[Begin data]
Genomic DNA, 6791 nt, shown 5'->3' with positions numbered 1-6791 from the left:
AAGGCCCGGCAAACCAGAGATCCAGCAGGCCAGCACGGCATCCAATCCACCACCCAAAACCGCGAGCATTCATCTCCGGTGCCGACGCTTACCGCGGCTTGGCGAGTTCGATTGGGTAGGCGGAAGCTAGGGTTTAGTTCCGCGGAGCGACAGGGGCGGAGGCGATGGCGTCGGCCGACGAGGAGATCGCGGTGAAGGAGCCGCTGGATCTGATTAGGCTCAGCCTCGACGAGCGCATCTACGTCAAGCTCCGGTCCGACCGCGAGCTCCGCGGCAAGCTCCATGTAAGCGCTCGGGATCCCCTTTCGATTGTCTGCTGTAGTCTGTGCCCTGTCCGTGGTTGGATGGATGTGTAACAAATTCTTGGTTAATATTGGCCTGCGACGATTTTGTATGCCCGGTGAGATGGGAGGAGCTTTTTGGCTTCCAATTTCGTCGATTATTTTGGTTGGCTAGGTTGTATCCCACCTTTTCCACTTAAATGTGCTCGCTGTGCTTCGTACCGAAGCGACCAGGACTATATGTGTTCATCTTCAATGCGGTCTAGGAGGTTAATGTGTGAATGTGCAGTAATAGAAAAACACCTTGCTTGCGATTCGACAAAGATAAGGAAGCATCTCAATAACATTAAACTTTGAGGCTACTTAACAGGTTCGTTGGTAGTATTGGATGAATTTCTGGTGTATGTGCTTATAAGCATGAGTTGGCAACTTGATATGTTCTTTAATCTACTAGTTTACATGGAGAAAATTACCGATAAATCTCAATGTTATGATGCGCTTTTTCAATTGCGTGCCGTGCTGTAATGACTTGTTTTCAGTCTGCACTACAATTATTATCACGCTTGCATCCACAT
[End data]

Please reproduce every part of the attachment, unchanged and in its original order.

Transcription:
Genomic DNA, 6791 nt, shown 5'->3' with positions numbered 1-6791 from the left:
AAGGCCCGGCAAACCAGAGATCCAGCAGGCCAGCACGGCATCCAATCCACCACCCAAAACCGCGAGCATTCATCTCCGGTGCCGACGCTTACCGCGGCTTGGCGAGTTCGATTGGGTAGGCGGAAGCTAGGGTTTAGTTCCGCGGAGCGACAGGGGCGGAGGCGATGGCGTCGGCCGACGAGGAGATCGCGGTGAAGGAGCCGCTGGATCTGATTAGGCTCAGCCTCGACGAGCGCATCTACGTCAAGCTCCGGTCCGACCGCGAGCTCCGCGGCAAGCTCCATGTAAGCGCTCGGGATCCCCTTTCGATTGTCTGCTGTAGTCTGTGCCCTGTCCGTGGTTGGATGGATGTGTAACAAATTCTTGGTTAATATTGGCCTGCGACGATTTTGTATGCCCGGTGAGATGGGAGGAGCTTTTTGGCTTCCAATTTCGTCGATTATTTTGGTTGGCTAGGTTGTATCCCACCTTTTCCACTTAAATGTGCTCGCTGTGCTTCGTACCGAAGCGACCAGGACTATATGTGTTCATCTTCAATGCGGTCTAGGAGGTTAATGTGTGAATGTGCAGTAATAGAAAAACACCTTGCTTGCGATTCGACAAAGATAAGGAAGCATCTCAATAACATTAAACTTTGAGGCTACTTAACAGGTTCGTTGGTAGTATTGGATGAATTTCTGGTGTATGTGCTTATAAGCATGAGTTGGCAACTTGATATGTTCTTTAATCTACTAGTTTACATGGAGAAAATTACCGATAAATCTCAATGTTATGATGCGCTTTTTCAATTGCGTGCCGTGCTGTAATGACTTGTTTTCAGTCTGCACTACAATTATTATCACGCTTGCATCCACAT